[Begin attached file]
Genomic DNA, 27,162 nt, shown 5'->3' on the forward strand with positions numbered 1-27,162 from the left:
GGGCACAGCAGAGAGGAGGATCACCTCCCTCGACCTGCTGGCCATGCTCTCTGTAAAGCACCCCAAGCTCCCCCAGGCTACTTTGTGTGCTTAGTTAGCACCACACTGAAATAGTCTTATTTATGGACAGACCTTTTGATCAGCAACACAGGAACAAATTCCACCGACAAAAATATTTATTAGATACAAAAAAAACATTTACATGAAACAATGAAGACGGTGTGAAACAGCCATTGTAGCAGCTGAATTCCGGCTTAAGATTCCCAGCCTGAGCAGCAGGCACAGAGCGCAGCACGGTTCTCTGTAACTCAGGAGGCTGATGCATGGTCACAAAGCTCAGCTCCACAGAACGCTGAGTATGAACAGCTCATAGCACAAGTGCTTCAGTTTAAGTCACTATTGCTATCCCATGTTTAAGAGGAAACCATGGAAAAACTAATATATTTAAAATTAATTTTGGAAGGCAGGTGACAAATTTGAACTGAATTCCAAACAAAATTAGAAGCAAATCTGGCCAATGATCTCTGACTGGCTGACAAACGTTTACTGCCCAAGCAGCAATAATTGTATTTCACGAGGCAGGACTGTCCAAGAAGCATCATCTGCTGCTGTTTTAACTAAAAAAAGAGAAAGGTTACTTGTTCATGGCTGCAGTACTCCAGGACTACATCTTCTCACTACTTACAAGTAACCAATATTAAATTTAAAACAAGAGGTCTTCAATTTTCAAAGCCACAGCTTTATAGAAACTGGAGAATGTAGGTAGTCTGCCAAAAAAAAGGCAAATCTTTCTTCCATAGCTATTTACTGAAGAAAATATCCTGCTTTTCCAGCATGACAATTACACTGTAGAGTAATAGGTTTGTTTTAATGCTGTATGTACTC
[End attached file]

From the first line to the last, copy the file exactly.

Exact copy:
Genomic DNA, 27,162 nt, shown 5'->3' on the forward strand with positions numbered 1-27,162 from the left:
GGGCACAGCAGAGAGGAGGATCACCTCCCTCGACCTGCTGGCCATGCTCTCTGTAAAGCACCCCAAGCTCCCCCAGGCTACTTTGTGTGCTTAGTTAGCACCACACTGAAATAGTCTTATTTATGGACAGACCTTTTGATCAGCAACACAGGAACAAATTCCACCGACAAAAATATTTATTAGATACAAAAAAAACATTTACATGAAACAATGAAGACGGTGTGAAACAGCCATTGTAGCAGCTGAATTCCGGCTTAAGATTCCCAGCCTGAGCAGCAGGCACAGAGCGCAGCACGGTTCTCTGTAACTCAGGAGGCTGATGCATGGTCACAAAGCTCAGCTCCACAGAACGCTGAGTATGAACAGCTCATAGCACAAGTGCTTCAGTTTAAGTCACTATTGCTATCCCATGTTTAAGAGGAAACCATGGAAAAACTAATATATTTAAAATTAATTTTGGAAGGCAGGTGACAAATTTGAACTGAATTCCAAACAAAATTAGAAGCAAATCTGGCCAATGATCTCTGACTGGCTGACAAACGTTTACTGCCCAAGCAGCAATAATTGTATTTCACGAGGCAGGACTGTCCAAGAAGCATCATCTGCTGCTGTTTTAACTAAAAAAAGAGAAAGGTTACTTGTTCATGGCTGCAGTACTCCAGGACTACATCTTCTCACTACTTACAAGTAACCAATATTAAATTTAAAACAAGAGGTCTTCAATTTTCAAAGCCACAGCTTTATAGAAACTGGAGAATGTAGGTAGTCTGCCAAAAAAAAGGCAAATCTTTCTTCCATAGCTATTTACTGAAGAAAATATCCTGCTTTTCCAGCATGACAATTACACTGTAGAGTAATAGGTTTGTTTTAATGCTGTATGTACTC